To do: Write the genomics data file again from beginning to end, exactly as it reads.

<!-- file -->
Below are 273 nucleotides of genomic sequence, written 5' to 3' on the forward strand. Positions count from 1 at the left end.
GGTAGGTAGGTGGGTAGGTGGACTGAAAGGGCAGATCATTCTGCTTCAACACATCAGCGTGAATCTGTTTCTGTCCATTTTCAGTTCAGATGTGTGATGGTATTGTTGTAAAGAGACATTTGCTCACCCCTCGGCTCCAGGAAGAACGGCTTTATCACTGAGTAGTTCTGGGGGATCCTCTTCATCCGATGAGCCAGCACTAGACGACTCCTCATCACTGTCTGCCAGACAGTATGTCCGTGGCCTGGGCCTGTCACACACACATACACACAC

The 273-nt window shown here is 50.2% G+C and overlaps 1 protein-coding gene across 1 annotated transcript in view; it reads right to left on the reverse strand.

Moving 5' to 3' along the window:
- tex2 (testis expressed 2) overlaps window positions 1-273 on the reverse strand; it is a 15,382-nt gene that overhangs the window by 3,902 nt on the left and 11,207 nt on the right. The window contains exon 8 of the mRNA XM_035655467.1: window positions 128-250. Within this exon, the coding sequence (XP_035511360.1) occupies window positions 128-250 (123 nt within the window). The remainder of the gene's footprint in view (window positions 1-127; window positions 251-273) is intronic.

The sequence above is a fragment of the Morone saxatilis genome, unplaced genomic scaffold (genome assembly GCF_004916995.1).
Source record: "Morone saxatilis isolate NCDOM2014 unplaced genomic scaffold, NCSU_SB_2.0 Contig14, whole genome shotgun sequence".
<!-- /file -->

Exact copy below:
Below are 273 nucleotides of genomic sequence, written 5' to 3' on the forward strand. Positions count from 1 at the left end.
GGTAGGTAGGTGGGTAGGTGGACTGAAAGGGCAGATCATTCTGCTTCAACACATCAGCGTGAATCTGTTTCTGTCCATTTTCAGTTCAGATGTGTGATGGTATTGTTGTAAAGAGACATTTGCTCACCCCTCGGCTCCAGGAAGAACGGCTTTATCACTGAGTAGTTCTGGGGGATCCTCTTCATCCGATGAGCCAGCACTAGACGACTCCTCATCACTGTCTGCCAGACAGTATGTCCGTGGCCTGGGCCTGTCACACACACATACACACAC

The 273-nt window shown here is 50.2% G+C and overlaps 1 protein-coding gene across 1 annotated transcript in view; it reads right to left on the reverse strand.

Moving 5' to 3' along the window:
- tex2 (testis expressed 2) overlaps window positions 1-273 on the reverse strand; it is a 15,382-nt gene that overhangs the window by 3,902 nt on the left and 11,207 nt on the right. The window contains exon 8 of the mRNA XM_035655467.1: window positions 128-250. Within this exon, the coding sequence (XP_035511360.1) occupies window positions 128-250 (123 nt within the window). The remainder of the gene's footprint in view (window positions 1-127; window positions 251-273) is intronic.

The sequence above is a fragment of the Morone saxatilis genome, unplaced genomic scaffold (genome assembly GCF_004916995.1).
Source record: "Morone saxatilis isolate NCDOM2014 unplaced genomic scaffold, NCSU_SB_2.0 Contig14, whole genome shotgun sequence".